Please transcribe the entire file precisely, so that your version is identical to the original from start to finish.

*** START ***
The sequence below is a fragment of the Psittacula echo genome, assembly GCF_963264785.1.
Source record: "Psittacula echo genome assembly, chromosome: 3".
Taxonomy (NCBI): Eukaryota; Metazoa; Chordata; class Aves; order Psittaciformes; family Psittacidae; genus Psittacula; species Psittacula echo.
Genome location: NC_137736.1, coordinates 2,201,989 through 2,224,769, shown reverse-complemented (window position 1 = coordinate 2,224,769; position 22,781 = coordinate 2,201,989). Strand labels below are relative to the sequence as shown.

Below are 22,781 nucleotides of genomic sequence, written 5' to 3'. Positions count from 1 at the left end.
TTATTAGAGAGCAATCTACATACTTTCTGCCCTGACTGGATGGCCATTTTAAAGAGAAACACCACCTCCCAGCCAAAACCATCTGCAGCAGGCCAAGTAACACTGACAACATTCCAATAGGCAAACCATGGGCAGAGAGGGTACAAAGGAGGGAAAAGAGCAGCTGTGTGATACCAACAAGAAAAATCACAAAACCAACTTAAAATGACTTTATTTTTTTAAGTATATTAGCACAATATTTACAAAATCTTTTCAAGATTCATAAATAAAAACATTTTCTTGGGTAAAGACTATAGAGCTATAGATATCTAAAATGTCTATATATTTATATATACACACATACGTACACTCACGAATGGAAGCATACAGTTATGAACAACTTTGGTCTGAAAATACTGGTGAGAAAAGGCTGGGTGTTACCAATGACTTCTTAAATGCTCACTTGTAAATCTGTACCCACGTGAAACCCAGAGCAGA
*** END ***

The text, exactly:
The sequence below is a fragment of the Psittacula echo genome, assembly GCF_963264785.1.
Source record: "Psittacula echo genome assembly, chromosome: 3".
Taxonomy (NCBI): Eukaryota; Metazoa; Chordata; class Aves; order Psittaciformes; family Psittacidae; genus Psittacula; species Psittacula echo.
Genome location: NC_137736.1, coordinates 2,201,989 through 2,224,769, shown reverse-complemented (window position 1 = coordinate 2,224,769; position 22,781 = coordinate 2,201,989). Strand labels below are relative to the sequence as shown.

Below are 22,781 nucleotides of genomic sequence, written 5' to 3'. Positions count from 1 at the left end.
TTATTAGAGAGCAATCTACATACTTTCTGCCCTGACTGGATGGCCATTTTAAAGAGAAACACCACCTCCCAGCCAAAACCATCTGCAGCAGGCCAAGTAACACTGACAACATTCCAATAGGCAAACCATGGGCAGAGAGGGTACAAAGGAGGGAAAAGAGCAGCTGTGTGATACCAACAAGAAAAATCACAAAACCAACTTAAAATGACTTTATTTTTTTAAGTATATTAGCACAATATTTACAAAATCTTTTCAAGATTCATAAATAAAAACATTTTCTTGGGTAAAGACTATAGAGCTATAGATATCTAAAATGTCTATATATTTATATATACACACATACGTACACTCACGAATGGAAGCATACAGTTATGAACAACTTTGGTCTGAAAATACTGGTGAGAAAAGGCTGGGTGTTACCAATGACTTCTTAAATGCTCACTTGTAAATCTGTACCCACGTGAAACCCAGAGCAGA